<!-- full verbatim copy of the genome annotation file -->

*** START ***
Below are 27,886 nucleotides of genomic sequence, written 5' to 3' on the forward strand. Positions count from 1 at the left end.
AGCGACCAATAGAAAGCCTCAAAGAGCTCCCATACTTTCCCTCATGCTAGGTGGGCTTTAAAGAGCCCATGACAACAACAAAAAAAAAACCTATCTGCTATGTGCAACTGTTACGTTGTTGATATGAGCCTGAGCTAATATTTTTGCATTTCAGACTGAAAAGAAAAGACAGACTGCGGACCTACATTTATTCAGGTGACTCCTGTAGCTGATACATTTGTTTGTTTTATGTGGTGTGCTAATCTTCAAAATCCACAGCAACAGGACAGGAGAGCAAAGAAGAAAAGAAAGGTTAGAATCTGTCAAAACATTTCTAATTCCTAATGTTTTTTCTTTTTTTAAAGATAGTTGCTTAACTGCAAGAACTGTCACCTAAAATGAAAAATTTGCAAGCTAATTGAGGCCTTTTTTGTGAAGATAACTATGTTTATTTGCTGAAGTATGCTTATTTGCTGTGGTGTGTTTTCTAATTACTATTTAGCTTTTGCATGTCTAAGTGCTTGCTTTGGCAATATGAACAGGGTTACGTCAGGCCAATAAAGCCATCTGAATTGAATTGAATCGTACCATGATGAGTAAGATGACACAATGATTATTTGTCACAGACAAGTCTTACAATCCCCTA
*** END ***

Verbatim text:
Below are 27,886 nucleotides of genomic sequence, written 5' to 3' on the forward strand. Positions count from 1 at the left end.
AGCGACCAATAGAAAGCCTCAAAGAGCTCCCATACTTTCCCTCATGCTAGGTGGGCTTTAAAGAGCCCATGACAACAACAAAAAAAAAACCTATCTGCTATGTGCAACTGTTACGTTGTTGATATGAGCCTGAGCTAATATTTTTGCATTTCAGACTGAAAAGAAAAGACAGACTGCGGACCTACATTTATTCAGGTGACTCCTGTAGCTGATACATTTGTTTGTTTTATGTGGTGTGCTAATCTTCAAAATCCACAGCAACAGGACAGGAGAGCAAAGAAGAAAAGAAAGGTTAGAATCTGTCAAAACATTTCTAATTCCTAATGTTTTTTCTTTTTTTAAAGATAGTTGCTTAACTGCAAGAACTGTCACCTAAAATGAAAAATTTGCAAGCTAATTGAGGCCTTTTTTGTGAAGATAACTATGTTTATTTGCTGAAGTATGCTTATTTGCTGTGGTGTGTTTTCTAATTACTATTTAGCTTTTGCATGTCTAAGTGCTTGCTTTGGCAATATGAACAGGGTTACGTCAGGCCAATAAAGCCATCTGAATTGAATTGAATCGTACCATGATGAGTAAGATGACACAATGATTATTTGTCACAGACAAGTCTTACAATCCCCTA